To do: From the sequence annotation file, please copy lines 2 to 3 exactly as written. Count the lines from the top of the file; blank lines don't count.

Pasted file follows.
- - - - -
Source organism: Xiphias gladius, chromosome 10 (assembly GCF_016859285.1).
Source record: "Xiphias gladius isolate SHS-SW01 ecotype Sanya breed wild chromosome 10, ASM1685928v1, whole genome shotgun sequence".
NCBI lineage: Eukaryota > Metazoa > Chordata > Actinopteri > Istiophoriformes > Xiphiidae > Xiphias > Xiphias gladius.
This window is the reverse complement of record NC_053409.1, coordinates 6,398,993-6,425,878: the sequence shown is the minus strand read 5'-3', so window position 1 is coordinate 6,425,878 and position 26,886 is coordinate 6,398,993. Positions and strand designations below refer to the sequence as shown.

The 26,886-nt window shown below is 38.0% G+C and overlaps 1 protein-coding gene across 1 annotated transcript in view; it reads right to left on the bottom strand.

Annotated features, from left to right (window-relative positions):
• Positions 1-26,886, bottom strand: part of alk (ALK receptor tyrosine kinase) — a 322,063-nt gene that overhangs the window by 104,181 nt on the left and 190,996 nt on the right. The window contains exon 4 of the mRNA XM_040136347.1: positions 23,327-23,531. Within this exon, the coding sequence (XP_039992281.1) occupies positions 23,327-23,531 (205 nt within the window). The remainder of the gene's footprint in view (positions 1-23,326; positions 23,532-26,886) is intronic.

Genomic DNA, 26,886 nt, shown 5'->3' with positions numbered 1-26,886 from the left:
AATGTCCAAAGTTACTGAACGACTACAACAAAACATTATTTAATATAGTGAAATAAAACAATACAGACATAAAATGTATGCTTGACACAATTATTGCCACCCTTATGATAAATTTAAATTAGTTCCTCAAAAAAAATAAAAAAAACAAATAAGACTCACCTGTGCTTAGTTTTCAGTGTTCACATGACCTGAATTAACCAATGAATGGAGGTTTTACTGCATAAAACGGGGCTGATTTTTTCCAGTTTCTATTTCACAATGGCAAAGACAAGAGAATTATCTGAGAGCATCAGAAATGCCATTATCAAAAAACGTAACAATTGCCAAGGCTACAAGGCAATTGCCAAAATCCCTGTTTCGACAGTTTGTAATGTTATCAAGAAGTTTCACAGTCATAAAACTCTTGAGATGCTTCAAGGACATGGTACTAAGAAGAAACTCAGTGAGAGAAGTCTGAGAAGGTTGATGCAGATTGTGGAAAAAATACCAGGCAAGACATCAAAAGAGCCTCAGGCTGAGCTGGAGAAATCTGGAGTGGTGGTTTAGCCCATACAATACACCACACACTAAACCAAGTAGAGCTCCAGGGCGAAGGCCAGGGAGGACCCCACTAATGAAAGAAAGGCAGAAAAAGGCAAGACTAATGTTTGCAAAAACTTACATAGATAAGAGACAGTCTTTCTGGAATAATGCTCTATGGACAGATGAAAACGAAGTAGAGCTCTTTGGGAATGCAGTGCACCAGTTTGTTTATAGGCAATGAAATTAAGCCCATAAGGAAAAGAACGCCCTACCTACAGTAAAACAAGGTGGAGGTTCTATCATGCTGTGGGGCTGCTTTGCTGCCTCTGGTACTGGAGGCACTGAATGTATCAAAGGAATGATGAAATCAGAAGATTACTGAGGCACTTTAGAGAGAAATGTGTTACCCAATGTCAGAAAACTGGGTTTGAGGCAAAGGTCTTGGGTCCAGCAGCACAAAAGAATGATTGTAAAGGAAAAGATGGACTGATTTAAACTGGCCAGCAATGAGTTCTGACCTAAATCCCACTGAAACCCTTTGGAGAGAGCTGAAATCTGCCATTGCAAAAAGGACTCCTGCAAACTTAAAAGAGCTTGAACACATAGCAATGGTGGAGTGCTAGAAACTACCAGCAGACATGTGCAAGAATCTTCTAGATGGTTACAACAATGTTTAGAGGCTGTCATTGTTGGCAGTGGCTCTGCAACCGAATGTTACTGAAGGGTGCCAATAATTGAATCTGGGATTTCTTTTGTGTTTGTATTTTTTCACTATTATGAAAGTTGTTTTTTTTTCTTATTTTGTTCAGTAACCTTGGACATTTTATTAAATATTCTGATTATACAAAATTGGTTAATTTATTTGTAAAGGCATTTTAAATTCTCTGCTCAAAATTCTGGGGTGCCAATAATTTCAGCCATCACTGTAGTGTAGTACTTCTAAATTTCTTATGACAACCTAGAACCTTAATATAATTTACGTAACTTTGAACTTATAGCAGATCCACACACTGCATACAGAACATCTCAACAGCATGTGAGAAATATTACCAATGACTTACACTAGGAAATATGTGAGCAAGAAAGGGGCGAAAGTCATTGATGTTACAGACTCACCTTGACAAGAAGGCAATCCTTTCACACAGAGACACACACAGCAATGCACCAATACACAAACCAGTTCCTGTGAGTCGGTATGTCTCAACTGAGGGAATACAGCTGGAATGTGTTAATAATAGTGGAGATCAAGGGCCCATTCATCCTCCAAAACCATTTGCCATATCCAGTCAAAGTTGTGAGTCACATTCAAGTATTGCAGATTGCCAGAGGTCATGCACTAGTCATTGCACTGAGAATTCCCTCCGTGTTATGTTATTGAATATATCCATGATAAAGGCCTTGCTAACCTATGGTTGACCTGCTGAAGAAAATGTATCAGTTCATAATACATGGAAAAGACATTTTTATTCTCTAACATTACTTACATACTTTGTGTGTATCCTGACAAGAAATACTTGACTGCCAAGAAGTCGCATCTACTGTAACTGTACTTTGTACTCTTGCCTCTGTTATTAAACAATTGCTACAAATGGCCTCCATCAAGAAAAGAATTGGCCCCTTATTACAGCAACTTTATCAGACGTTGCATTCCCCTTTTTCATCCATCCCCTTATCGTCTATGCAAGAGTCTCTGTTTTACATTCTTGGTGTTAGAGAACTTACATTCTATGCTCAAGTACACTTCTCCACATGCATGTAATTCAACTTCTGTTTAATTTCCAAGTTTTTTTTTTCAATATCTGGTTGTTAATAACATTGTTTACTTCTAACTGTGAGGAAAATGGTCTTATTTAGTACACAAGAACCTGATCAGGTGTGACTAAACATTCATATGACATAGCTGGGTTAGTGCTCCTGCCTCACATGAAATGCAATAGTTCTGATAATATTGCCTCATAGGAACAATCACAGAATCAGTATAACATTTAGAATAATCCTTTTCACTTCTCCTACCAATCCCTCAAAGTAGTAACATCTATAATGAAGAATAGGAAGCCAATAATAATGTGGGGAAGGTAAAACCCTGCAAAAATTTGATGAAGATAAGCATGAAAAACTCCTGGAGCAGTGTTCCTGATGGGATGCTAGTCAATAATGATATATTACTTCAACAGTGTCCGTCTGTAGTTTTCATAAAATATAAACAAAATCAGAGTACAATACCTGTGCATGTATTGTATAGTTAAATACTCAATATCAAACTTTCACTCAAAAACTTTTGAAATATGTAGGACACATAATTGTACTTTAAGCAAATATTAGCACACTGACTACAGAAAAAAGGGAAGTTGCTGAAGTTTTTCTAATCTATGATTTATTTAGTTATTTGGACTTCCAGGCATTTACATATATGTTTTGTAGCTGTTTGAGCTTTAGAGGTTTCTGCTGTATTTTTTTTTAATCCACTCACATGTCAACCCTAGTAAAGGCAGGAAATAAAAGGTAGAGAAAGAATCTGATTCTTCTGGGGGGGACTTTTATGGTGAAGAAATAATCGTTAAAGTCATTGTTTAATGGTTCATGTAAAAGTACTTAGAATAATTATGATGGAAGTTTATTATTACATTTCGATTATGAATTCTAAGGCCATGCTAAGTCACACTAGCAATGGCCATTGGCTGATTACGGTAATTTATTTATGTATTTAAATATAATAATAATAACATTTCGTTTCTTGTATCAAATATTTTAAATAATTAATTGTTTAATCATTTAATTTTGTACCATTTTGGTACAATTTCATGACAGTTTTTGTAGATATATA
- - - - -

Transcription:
Source record: "Xiphias gladius isolate SHS-SW01 ecotype Sanya breed wild chromosome 10, ASM1685928v1, whole genome shotgun sequence".
NCBI lineage: Eukaryota > Metazoa > Chordata > Actinopteri > Istiophoriformes > Xiphiidae > Xiphias > Xiphias gladius.